The American Civil Liberties Union and Center for Gender and Refugee Studies filed suit Tuesday in federal court in Washington, D.C., contesting the Trump administration’s evisceration of protections for asylum seekers.
The lawsuit, Grace v. Sessions, specifically calls into question policies enacted by Attorney General Jeff Sessions in June that seek to ramp up deportations and expedite removal proceedings for immigrants.
Under the new rules, asylum officers are encouraged to categorize petitions citing credible “fears of domestic abuse or gang violence” as “personal circumstances,” which do not automatically constitute eligibility for asylum.
“An alien may suffer threats and violence in a foreign country for any number of reasons relating to her social, economic, family or other personal circumstances,” Sessions wrote in his decision. “Yet the asylum statute does not provide redress for all misfortune.”
In a statement announcing the lawsuit Tuesday, the ACLU said the new policies run counter to “the fundamental human rights of women” and undermine legitimate claims of gang violence.
“This is a naked attempt by the Trump administration to eviscerate our country’s asylum protections,” Jennifer Chang Newell, a managing attorney with the ACLU’s Immigrants’ Rights Project, said. “It’s clear the administration’s goal is to deny and deport as many people as possible as quickly as possible.”
Under current U.S. law, any individual who arrives in the country claiming asylum is administered what’s known as a “credible fear” interview. If asylum officers deem their claims legitimate, they are removed from expedited deportation proceedings and granted a trial in immigration court.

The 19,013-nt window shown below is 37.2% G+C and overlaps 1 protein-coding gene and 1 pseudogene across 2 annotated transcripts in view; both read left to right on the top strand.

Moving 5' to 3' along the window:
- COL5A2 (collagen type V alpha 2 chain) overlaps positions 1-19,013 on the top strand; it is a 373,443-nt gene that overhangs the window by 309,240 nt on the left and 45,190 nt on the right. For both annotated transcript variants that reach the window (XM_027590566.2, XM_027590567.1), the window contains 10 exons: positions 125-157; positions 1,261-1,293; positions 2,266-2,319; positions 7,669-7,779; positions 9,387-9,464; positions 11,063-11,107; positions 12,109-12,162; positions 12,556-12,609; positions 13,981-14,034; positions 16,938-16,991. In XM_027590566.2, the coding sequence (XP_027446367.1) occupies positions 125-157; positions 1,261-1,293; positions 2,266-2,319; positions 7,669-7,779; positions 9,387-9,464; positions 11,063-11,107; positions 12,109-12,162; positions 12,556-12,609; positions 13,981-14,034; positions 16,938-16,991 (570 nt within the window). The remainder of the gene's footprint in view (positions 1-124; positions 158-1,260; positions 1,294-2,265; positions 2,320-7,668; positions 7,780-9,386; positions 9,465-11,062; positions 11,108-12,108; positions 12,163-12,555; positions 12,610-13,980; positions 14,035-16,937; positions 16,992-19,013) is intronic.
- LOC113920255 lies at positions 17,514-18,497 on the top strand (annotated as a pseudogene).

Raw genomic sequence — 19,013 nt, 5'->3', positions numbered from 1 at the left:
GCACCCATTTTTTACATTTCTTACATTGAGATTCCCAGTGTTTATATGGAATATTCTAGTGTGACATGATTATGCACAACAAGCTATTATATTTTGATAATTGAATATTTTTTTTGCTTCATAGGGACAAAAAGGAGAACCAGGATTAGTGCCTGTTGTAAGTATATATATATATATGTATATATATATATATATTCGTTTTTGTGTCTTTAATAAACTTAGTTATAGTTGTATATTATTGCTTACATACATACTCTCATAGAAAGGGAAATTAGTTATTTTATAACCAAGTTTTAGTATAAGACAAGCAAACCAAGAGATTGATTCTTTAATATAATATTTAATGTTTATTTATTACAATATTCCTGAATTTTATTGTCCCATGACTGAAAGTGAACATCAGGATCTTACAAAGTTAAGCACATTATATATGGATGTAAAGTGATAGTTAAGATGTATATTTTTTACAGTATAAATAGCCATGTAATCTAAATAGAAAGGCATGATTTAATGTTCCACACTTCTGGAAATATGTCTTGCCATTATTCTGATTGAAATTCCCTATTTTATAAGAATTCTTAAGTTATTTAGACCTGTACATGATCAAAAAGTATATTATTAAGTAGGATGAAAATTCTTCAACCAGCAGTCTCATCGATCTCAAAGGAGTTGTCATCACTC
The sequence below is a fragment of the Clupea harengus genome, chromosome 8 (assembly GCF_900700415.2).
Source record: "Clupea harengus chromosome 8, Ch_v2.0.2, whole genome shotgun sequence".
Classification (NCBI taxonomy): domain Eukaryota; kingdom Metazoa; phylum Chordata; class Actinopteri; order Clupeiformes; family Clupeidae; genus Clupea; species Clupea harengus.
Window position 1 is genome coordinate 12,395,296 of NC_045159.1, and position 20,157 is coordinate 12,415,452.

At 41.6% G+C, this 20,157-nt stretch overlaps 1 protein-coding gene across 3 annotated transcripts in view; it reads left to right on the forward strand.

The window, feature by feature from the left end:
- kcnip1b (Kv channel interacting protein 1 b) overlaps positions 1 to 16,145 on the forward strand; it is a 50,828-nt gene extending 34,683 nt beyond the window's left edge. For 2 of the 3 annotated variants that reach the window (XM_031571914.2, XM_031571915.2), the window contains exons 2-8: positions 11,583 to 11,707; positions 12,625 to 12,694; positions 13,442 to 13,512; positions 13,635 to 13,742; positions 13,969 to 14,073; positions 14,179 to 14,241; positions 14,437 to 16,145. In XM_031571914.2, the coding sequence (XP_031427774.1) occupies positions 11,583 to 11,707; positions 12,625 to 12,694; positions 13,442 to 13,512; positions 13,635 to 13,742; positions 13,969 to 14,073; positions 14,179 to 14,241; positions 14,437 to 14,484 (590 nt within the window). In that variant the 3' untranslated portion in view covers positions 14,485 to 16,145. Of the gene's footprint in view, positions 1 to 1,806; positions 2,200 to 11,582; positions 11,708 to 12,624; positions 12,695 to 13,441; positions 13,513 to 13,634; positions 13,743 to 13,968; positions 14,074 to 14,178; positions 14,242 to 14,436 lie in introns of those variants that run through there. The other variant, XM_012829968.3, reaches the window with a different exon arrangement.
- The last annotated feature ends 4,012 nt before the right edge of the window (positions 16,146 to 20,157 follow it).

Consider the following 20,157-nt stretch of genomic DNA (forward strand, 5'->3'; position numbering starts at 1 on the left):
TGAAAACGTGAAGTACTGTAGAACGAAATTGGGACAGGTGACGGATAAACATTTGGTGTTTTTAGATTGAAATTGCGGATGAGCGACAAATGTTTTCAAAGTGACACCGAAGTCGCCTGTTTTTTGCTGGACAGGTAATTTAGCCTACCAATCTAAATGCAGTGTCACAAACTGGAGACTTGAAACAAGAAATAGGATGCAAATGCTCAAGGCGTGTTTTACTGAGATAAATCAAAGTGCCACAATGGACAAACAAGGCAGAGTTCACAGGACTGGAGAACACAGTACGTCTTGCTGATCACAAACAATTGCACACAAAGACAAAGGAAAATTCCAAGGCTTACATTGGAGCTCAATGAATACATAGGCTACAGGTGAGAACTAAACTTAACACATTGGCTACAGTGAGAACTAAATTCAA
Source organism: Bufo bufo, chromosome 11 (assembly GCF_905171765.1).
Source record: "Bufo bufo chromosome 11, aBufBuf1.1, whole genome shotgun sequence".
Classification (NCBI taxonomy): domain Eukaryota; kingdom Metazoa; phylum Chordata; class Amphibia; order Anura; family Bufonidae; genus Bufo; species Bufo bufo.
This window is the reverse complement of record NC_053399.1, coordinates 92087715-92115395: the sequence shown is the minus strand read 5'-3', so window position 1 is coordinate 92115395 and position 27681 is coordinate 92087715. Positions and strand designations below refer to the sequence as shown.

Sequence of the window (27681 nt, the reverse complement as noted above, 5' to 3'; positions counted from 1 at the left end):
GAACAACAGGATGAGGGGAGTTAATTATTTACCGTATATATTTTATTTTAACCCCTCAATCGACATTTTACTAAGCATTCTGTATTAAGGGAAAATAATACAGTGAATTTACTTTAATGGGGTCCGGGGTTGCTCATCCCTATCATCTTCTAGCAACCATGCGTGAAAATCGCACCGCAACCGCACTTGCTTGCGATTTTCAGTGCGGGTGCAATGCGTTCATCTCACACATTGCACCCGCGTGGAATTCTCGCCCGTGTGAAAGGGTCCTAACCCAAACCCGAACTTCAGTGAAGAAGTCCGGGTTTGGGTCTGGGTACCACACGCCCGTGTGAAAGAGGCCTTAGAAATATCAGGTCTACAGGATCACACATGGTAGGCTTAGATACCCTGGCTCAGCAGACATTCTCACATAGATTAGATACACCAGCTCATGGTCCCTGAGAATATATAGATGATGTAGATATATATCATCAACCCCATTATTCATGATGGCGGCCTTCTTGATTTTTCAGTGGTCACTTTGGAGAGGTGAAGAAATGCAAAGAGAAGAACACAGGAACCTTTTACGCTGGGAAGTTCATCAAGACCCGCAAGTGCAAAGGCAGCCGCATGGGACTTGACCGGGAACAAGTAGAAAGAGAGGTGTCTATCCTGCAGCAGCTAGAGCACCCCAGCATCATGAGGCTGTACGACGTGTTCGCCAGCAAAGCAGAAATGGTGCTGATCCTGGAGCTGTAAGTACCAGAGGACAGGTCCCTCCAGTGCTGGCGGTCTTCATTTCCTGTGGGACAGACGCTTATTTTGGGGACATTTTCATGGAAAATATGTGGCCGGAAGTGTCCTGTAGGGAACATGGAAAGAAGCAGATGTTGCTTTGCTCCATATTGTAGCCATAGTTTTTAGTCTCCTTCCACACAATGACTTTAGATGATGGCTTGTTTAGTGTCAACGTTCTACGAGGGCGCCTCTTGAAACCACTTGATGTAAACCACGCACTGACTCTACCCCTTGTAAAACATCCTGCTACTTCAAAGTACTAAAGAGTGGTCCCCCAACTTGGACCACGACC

But in recent weeks, legal aid workers and immigration lawyers have noticed their clients’ credible fear interviews — for which the bar is typically set much lower than it would be for an asylum claim — are being rejected with alarming frequency.
Kat Russell, an immigration attorney at the Refugee and Immigrant Center for Education and Legal Services, described in an interview with Mic in June how a judge at a recent court proceeding affirmed her client’s negative credible fear finding “in just a few minutes,” a decision that appeared to have come from the top down.
“Honestly, it just seems to me that the judge had already made the decision by the time that he got to court that day,” Russell said. “And I think he had already made that decision not just for my client, but for all of the clients.”
The plaintiffs in Grace v. Sessions are women — all of whom are identified under pseudonyms to protect their identities — who faced extreme instances of sexual and physical violence in their home countries before seeking refuge in the U.S. The plaintiff for which the suit is named, Grace, told lawyers she fled her native Guatemala to escape a partner with gang affiliations who repeatedly beat and sexually assault her and her daughter.
Trump has long been transparent in his efforts to crack down on immigration — legal or otherwise — in the U.S., stretching back to his campaign promise to “build a wall” along the U.S.-Mexico border.
NBC News reported Monday that senior adviser Stephen Miller was finalizing the details of a new policy to make it easier for citizenship application officers to deny legal immigrants green cards if they or members of their household had ever used government benefits like the Supplemental Nutrition Assistance Program.
“The Trump administration is violating U.S. immigration law, international refugee law and our Constitution,” Eunice Lee, co-legal director of the Center for Gender and Refugee Studies, said in a statement Tuesday. “It’s putting the lives of our plaintiffs and thousands of asylum seekers in grave danger.”